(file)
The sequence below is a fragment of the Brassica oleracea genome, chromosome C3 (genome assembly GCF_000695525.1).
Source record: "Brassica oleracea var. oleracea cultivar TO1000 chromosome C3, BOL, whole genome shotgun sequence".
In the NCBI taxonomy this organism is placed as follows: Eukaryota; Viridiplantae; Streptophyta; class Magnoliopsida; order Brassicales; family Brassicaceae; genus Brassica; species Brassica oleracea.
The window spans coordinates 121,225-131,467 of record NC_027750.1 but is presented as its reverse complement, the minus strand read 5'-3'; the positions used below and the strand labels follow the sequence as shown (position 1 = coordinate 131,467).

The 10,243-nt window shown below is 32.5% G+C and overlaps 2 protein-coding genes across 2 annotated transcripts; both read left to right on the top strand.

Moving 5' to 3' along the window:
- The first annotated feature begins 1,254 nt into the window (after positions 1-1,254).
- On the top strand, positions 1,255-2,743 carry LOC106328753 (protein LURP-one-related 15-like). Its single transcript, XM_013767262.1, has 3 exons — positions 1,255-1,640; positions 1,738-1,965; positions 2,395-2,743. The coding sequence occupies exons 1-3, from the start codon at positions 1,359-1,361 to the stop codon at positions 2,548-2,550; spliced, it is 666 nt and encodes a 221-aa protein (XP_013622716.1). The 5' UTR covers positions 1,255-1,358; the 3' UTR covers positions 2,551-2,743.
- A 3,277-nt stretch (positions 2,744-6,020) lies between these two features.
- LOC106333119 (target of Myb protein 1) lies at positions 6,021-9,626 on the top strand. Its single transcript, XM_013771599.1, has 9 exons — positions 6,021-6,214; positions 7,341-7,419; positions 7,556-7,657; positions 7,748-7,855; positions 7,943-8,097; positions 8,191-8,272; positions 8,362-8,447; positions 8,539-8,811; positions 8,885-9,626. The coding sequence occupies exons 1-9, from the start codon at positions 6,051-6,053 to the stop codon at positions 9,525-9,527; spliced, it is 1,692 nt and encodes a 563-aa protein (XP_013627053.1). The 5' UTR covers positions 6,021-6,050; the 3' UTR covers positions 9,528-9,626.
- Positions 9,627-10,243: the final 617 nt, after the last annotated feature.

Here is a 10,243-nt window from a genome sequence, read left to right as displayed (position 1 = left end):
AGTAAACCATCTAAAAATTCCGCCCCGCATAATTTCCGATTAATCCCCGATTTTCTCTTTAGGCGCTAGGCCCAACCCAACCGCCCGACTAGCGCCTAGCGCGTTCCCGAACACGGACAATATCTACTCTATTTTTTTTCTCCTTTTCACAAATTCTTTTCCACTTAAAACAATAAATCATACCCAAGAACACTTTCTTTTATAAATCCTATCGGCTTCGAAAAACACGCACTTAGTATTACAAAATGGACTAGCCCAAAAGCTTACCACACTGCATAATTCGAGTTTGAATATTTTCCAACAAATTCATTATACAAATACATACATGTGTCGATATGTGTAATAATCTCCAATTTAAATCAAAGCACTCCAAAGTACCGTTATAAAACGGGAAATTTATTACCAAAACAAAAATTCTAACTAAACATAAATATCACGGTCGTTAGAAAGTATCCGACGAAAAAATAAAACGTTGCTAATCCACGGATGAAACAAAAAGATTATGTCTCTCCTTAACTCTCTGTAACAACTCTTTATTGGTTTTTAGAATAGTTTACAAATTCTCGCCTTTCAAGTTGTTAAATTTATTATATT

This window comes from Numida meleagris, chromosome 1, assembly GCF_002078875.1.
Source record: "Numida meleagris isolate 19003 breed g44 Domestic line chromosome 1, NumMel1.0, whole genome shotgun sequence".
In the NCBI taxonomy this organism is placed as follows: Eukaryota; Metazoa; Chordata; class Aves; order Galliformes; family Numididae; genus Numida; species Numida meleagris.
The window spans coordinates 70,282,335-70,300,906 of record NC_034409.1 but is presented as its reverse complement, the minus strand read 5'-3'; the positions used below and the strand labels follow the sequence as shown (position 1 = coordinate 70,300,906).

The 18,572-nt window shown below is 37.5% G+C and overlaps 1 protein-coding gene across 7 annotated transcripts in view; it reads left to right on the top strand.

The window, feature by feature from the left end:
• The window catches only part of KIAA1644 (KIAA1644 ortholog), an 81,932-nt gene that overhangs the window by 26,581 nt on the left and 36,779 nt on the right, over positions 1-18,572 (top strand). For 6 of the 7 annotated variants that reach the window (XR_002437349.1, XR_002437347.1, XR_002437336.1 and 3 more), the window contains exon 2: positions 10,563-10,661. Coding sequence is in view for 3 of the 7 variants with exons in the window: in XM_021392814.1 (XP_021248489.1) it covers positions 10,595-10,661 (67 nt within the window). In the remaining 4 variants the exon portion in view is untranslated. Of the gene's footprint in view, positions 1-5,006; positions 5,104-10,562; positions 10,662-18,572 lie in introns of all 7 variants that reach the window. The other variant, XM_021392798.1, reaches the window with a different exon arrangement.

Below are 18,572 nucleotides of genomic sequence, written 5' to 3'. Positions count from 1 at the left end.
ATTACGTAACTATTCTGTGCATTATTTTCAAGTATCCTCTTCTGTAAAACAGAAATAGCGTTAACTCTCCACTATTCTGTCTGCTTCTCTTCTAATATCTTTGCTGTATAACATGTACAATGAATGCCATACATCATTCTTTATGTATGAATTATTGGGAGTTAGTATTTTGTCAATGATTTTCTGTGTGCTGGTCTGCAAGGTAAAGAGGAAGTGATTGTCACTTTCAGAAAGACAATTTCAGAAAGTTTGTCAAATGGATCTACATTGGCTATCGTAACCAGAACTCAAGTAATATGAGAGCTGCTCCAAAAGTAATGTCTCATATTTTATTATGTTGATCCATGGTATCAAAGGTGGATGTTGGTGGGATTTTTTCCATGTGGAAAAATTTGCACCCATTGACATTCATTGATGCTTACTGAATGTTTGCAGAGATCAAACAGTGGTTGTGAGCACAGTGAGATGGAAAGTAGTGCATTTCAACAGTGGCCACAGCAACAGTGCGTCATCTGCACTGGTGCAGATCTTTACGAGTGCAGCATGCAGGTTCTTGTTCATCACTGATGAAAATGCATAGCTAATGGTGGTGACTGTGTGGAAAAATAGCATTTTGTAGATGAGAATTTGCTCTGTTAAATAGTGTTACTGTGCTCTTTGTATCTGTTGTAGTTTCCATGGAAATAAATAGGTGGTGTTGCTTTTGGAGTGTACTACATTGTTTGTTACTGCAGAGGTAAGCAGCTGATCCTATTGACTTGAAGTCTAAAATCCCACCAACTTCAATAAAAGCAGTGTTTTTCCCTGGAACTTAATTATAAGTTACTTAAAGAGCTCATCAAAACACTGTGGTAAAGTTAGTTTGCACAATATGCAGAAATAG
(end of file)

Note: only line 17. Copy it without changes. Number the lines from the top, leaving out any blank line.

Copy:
The window spans coordinates 70,282,335-70,300,906 of record NC_034409.1 but is presented as its reverse complement, the minus strand read 5'-3'; the positions used below and the strand labels follow the sequence as shown (position 1 = coordinate 70,300,906).